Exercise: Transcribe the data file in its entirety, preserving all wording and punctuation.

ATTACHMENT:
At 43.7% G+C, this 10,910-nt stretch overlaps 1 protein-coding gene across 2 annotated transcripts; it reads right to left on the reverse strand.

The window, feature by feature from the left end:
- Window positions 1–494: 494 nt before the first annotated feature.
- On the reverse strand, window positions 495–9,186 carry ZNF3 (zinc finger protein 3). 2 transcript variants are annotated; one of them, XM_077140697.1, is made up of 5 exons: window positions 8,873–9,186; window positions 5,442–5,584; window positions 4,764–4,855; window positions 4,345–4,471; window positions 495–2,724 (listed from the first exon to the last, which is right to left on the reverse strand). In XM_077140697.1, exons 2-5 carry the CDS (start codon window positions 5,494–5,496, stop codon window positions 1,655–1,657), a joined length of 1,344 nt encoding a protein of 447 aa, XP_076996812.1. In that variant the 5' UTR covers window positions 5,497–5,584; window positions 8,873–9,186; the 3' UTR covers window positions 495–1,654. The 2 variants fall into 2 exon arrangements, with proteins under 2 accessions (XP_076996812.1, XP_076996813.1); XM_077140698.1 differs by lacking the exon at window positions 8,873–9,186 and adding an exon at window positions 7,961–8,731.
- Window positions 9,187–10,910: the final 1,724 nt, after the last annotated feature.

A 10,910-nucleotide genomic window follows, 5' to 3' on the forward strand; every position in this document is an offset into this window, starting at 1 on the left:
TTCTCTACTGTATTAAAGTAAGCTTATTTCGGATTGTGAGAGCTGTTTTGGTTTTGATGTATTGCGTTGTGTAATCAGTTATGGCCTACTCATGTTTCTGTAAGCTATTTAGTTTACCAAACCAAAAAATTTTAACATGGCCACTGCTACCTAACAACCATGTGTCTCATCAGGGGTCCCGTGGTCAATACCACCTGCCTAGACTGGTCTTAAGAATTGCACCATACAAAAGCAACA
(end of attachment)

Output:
At 43.7% G+C, this 10,910-nt stretch overlaps 1 protein-coding gene across 2 annotated transcripts; it reads right to left on the reverse strand.

The window, feature by feature from the left end:
- Window positions 1–494: 494 nt before the first annotated feature.
- On the reverse strand, window positions 495–9,186 carry ZNF3 (zinc finger protein 3). 2 transcript variants are annotated; one of them, XM_077140697.1, is made up of 5 exons: window positions 8,873–9,186; window positions 5,442–5,584; window positions 4,764–4,855; window positions 4,345–4,471; window positions 495–2,724 (listed from the first exon to the last, which is right to left on the reverse strand). In XM_077140697.1, exons 2-5 carry the CDS (start codon window positions 5,494–5,496, stop codon window positions 1,655–1,657), a joined length of 1,344 nt encoding a protein of 447 aa, XP_076996812.1. In that variant the 5' UTR covers window positions 5,497–5,584; window positions 8,873–9,186; the 3' UTR covers window positions 495–1,654. The 2 variants fall into 2 exon arrangements, with proteins under 2 accessions (XP_076996812.1, XP_076996813.1); XM_077140698.1 differs by lacking the exon at window positions 8,873–9,186 and adding an exon at window positions 7,961–8,731.
- Window positions 9,187–10,910: the final 1,724 nt, after the last annotated feature.

A 10,910-nucleotide genomic window follows, 5' to 3' on the forward strand; every position in this document is an offset into this window, starting at 1 on the left:
TTCTCTACTGTATTAAAGTAAGCTTATTTCGGATTGTGAGAGCTGTTTTGGTTTTGATGTATTGCGTTGTGTAATCAGTTATGGCCTACTCATGTTTCTGTAAGCTATTTAGTTTACCAAACCAAAAAATTTTAACATGGCCACTGCTACCTAACAACCATGTGTCTCATCAGGGGTCCCGTGGTCAATACCACCTGCCTAGACTGGTCTTAAGAATTGCACCATACAAAAGCAACA